85 years ago in 1925 Ty Cobb wrote a series of articles for the New York Evening Journal recapping his 20 years in baseball.

I just read those same memoirs in book form published by Dover Press in 2009. Before reading this book I had a mindset that Cobb was a great baseball player but a dirty baseball player who would go to any length to win a baseball game regardless of any injuries he may have to impose on his opponents.

The book is written in his own words telling how he played in an adult baseball league at the age of 12. It tells of how supportive his father was of his efforts to play baseball at a time when baseball players were looked down on and were not yet the role models they would become later.

Popcorn Crackerjack Incident

He tells of a minor league game when he was munching on a popcorn crackerjack in the outfield during the middle of the game. A ball was hit his way and he said he didn’t want to drop the popcorn ball or the ball coming toward him in the air.

As fate would have it the popcorn crackerjack and the baseball both fell to the ground as he attempted to multi-task by eating the popcorn crackerjack and catch a baseball at the same time.

Needless to say his manager was not too happy about his outfielder dropping the baseball and he had a talk with his  outfielder that was more interested in keeping his popcorn ball than catching the baseball.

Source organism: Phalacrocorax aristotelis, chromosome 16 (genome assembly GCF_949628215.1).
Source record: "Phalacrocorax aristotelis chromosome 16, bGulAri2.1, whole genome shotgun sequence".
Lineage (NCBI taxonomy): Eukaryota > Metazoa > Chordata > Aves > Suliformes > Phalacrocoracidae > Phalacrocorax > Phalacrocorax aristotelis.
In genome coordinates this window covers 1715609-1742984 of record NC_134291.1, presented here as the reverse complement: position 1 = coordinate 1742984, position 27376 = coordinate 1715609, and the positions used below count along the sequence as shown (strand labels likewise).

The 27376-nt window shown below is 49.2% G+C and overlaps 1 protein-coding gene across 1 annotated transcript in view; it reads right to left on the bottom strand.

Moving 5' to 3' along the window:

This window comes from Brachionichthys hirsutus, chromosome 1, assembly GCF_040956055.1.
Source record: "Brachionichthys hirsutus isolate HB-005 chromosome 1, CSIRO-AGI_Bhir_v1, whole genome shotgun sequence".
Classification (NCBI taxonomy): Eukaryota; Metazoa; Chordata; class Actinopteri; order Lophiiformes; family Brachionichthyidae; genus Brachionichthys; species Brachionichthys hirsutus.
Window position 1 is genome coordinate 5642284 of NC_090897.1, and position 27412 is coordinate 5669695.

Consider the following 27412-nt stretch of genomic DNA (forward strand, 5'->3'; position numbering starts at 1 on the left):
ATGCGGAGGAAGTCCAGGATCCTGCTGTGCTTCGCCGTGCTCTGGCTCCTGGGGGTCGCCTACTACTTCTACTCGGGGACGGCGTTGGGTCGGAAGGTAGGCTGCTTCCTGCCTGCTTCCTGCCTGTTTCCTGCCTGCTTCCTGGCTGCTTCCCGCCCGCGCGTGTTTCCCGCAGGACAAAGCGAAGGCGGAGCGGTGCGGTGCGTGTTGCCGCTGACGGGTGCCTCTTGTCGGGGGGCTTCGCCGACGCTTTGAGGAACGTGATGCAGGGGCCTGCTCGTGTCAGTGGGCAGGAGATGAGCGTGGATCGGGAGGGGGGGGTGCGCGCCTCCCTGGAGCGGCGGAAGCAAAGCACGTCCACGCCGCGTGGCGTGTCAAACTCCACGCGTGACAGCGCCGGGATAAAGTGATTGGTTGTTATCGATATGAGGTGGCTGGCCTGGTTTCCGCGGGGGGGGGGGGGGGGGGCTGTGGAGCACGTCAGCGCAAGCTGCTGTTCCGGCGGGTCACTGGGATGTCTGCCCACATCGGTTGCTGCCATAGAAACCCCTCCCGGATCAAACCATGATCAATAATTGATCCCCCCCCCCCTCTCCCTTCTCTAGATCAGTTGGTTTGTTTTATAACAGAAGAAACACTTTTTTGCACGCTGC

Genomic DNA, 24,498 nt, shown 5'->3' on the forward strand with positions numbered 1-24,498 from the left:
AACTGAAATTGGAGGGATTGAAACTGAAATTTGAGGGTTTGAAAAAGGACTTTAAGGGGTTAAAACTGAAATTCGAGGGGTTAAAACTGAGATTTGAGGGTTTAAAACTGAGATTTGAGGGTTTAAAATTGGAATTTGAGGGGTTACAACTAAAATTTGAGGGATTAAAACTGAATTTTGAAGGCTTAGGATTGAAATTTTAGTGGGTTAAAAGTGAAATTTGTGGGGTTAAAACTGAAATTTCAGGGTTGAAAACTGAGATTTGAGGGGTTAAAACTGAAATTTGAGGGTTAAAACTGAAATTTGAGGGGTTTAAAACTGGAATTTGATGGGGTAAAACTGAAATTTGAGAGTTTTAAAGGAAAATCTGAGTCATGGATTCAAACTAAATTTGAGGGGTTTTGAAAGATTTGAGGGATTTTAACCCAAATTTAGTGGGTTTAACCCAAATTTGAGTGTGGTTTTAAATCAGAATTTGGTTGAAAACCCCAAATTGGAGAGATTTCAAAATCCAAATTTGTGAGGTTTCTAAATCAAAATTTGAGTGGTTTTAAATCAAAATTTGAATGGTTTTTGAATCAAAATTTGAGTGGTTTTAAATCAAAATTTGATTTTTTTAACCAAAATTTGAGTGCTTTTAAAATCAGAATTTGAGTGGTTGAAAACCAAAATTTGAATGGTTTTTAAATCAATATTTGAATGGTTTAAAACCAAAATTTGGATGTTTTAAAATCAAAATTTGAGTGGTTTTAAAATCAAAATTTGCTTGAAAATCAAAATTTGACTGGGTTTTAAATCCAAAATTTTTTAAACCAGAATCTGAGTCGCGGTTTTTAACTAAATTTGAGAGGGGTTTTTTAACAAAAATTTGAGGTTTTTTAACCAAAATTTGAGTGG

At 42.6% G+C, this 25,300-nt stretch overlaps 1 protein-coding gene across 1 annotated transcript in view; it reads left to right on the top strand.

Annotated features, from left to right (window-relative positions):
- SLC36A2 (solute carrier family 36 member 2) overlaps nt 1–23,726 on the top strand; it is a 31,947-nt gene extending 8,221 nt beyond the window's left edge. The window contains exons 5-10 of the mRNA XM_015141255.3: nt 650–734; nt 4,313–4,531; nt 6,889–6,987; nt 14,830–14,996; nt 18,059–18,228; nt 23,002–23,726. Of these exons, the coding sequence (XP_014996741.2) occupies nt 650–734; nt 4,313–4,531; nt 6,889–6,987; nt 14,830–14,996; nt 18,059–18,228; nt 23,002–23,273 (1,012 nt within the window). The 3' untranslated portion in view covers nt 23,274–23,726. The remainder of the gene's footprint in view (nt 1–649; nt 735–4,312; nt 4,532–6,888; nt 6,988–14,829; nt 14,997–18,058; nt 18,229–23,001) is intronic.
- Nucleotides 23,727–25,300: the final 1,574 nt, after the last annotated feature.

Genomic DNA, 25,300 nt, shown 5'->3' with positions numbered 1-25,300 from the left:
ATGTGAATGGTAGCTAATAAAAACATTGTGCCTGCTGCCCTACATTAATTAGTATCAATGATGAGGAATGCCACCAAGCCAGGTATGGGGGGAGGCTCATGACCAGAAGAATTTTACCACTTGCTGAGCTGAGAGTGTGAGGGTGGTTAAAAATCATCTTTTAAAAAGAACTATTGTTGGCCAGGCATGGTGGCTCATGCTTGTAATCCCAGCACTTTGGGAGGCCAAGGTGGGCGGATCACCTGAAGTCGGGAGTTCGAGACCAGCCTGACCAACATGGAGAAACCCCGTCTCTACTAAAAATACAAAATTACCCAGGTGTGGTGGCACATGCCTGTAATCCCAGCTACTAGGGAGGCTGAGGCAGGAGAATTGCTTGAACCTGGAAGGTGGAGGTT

George Leidy his manager while Cobb was playing for Augusta in the South Atlantic League taught him a life lesson he would never forget.

He told Cobb that he needed to take baseball seriously because if every player had the attitude of Cobb baseball would die out. He learned a life lesson from his manager that would last the rest of his professional baseball career.

First Major League At Bat

Cobb goes on to tell about his first major league at bat in 1905 against Hall of Famer Jack Chesbro who had posted 41 wins in the 1904 season and no pitcher since then has won more games in a major league season in the last 106 years.

He was only 18 when he faced the 31 year old veteran Chesbro of the Yankees and was shaking when he was at the plate but he conquered his nerves and laced a double that would score two runs.

No More Headfirst Slides

In that same game Cobb learned a lesson from Kid Elberfield the Yankee shortstop. He had always slid headfirst in the minors but when he tried sliding headfirst into second base Elberfield lowered his knee which shoved Cobb’s head into the ground peeling off some skin.

That was the last time he ever slid headfirst into second base. It also taught him how to fight fire with fire as he later slid so hard into Elberfield that he knocked him five feet from the base.

Cobb’s style may not have been popular with the fans of other teams but the players on those teams knew to treat him with respect once he learned how to strike fear into the fielders by sliding with spikes high.

Attacks Heckler in 1912

The story about Cobb attacking the fan in New York on May 15, 1912 has been told many times but this is the first time I have heard it from his perspective.